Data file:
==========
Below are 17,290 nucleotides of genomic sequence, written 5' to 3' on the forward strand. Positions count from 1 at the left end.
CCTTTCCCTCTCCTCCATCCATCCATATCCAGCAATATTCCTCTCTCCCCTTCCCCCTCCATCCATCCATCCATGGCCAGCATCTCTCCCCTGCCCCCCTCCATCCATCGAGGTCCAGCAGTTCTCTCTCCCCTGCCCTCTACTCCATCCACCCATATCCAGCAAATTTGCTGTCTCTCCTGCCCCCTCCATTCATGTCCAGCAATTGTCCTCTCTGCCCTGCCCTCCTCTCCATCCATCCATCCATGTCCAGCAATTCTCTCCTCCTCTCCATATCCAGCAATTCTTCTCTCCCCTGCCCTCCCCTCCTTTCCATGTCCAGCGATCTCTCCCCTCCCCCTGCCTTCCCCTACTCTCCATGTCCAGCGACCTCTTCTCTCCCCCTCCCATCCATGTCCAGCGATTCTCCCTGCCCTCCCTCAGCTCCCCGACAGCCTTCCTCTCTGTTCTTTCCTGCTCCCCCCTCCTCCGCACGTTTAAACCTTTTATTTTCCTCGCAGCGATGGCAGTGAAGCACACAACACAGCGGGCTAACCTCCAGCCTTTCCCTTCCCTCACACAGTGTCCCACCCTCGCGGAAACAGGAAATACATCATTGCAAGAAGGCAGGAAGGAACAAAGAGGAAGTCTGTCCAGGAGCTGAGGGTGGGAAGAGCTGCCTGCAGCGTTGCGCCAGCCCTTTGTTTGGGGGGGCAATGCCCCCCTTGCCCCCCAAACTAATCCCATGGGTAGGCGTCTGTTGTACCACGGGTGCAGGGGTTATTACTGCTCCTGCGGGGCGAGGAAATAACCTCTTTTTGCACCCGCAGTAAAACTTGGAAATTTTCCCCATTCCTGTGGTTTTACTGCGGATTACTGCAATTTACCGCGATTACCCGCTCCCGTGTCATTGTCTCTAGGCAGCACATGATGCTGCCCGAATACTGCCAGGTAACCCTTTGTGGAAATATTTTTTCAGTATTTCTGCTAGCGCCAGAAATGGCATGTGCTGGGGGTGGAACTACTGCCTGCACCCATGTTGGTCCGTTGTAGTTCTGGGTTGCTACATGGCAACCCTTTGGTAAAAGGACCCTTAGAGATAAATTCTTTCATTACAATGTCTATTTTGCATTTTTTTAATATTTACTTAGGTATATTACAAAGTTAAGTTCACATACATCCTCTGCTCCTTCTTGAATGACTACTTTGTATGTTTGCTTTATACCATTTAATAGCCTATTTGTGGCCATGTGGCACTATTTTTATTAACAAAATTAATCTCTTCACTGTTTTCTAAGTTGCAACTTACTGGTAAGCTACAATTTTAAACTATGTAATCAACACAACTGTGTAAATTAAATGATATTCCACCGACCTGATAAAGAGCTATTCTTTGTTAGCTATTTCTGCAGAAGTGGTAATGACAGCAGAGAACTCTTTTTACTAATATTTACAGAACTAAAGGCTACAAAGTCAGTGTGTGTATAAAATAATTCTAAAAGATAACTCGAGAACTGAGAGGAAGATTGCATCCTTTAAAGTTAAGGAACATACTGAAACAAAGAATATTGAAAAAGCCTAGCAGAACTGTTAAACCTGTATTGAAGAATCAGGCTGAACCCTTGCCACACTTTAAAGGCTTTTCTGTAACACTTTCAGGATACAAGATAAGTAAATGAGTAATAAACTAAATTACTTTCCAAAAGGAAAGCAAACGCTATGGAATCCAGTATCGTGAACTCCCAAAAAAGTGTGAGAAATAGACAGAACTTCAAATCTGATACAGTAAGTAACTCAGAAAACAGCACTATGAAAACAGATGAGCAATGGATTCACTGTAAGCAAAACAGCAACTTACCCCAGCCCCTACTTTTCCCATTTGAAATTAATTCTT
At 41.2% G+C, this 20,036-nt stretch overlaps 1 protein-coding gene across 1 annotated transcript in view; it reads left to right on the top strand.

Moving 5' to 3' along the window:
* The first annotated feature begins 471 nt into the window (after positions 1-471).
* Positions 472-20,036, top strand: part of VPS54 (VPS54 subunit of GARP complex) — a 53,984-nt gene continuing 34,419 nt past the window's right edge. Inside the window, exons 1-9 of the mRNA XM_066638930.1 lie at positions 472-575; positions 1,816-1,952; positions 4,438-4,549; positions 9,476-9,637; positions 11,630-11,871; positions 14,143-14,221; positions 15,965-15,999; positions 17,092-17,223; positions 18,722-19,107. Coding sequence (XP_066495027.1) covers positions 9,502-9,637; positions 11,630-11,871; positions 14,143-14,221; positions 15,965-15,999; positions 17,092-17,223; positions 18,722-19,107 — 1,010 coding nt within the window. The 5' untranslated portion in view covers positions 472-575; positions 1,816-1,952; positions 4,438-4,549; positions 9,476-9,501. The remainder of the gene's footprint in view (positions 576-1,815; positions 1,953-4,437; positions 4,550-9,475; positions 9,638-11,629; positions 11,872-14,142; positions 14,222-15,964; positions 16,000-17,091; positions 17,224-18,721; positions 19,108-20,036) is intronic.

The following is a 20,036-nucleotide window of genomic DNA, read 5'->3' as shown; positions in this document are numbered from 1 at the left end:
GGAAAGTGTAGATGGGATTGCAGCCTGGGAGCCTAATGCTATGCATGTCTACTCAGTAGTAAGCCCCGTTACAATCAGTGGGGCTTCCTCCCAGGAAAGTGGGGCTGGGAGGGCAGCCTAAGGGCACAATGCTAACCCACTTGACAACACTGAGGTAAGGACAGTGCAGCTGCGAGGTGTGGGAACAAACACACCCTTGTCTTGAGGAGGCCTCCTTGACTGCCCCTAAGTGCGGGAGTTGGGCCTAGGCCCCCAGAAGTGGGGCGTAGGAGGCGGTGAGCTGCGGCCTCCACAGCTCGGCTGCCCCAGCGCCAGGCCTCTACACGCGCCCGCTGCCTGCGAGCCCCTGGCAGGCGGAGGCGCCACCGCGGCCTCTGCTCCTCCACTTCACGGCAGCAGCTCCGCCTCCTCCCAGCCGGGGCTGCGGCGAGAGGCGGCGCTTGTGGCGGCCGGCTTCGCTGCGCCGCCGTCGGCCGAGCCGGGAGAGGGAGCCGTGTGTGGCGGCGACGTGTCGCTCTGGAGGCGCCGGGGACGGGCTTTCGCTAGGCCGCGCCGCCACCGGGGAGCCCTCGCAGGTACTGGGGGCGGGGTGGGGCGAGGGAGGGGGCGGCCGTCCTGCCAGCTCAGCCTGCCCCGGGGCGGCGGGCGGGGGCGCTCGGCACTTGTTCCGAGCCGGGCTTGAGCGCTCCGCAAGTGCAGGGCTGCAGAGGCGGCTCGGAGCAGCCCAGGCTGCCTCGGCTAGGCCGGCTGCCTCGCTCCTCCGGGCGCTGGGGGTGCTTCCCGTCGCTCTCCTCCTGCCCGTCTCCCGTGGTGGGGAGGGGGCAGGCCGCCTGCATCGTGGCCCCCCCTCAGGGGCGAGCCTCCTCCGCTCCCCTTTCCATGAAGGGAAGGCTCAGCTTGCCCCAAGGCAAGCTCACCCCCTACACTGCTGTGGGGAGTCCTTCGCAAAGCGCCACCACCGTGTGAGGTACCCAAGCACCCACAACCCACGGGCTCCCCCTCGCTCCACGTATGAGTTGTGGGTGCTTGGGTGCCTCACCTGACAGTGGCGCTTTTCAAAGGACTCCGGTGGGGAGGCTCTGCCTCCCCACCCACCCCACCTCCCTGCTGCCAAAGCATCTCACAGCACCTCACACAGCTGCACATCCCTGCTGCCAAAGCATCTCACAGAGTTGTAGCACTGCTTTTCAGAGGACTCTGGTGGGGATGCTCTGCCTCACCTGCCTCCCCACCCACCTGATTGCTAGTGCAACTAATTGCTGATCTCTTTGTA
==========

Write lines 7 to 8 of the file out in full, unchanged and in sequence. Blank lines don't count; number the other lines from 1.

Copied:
The following is a 20,036-nucleotide window of genomic DNA, read 5'->3' as shown; positions in this document are numbered from 1 at the left end:
GGAAAGTGTAGATGGGATTGCAGCCTGGGAGCCTAATGCTATGCATGTCTACTCAGTAGTAAGCCCCGTTACAATCAGTGGGGCTTCCTCCCAGGAAAGTGGGGCTGGGAGGGCAGCCTAAGGGCACAATGCTAACCCACTTGACAACACTGAGGTAAGGACAGTGCAGCTGCGAGGTGTGGGAACAAACACACCCTTGTCTTGAGGAGGCCTCCTTGACTGCCCCTAAGTGCGGGAGTTGGGCCTAGGCCCCCAGAAGTGGGGCGTAGGAGGCGGTGAGCTGCGGCCTCCACAGCTCGGCTGCCCCAGCGCCAGGCCTCTACACGCGCCCGCTGCCTGCGAGCCCCTGGCAGGCGGAGGCGCCACCGCGGCCTCTGCTCCTCCACTTCACGGCAGCAGCTCCGCCTCCTCCCAGCCGGGGCTGCGGCGAGAGGCGGCGCTTGTGGCGGCCGGCTTCGCTGCGCCGCCGTCGGCCGAGCCGGGAGAGGGAGCCGTGTGTGGCGGCGACGTGTCGCTCTGGAGGCGCCGGGGACGGGCTTTCGCTAGGCCGCGCCGCCACCGGGGAGCCCTCGCAGGTACTGGGGGCGGGGTGGGGCGAGGGAGGGGGCGGCCGTCCTGCCAGCTCAGCCTGCCCCGGGGCGGCGGGCGGGGGCGCTCGGCACTTGTTCCGAGCCGGGCTTGAGCGCTCCGCAAGTGCAGGGCTGCAGAGGCGGCTCGGAGCAGCCCAGGCTGCCTCGGCTAGGCCGGCTGCCTCGCTCCTCCGGGCGCTGGGGGTGCTTCCCGTCGCTCTCCTCCTGCCCGTCTCCCGTGGTGGGGAGGGGGCAGGCCGCCTGCATCGTGGCCCCCCCTCAGGGGCGAGCCTCCTCCGCTCCCCTTTCCATGAAGGGAAGGCTCAGCTTGCCCCAAGGCAAGCTCACCCCCTACACTGCTGTGGGGAGTCCTTCGCAAAGCGCCACCACCGTGTGAGGTACCCAAGCACCCACAACCCACGGGCTCCCCCTCGCTCCACGTATGAGTTGTGGGTGCTTGGGTGCCTCACCTGACAGTGGCGCTTTTCAAAGGACTCCGGTGGGGAGGCTCTGCCTCCCCACCCACCCCACCTCCCTGCTGCCAAAGCATCTCACAGCACCTCACACAGCTGCACATCCCTGCTGCCAAAGCATCTCACAGAGTTGTAGCACTGCTTTTCAGAGGACTCTGGTGGGGATGCTCTGCCTCACCTGCCTCCCCACCCACCTGATTGCTAGTGCAACTAATTGCTGATCTCTTTGTA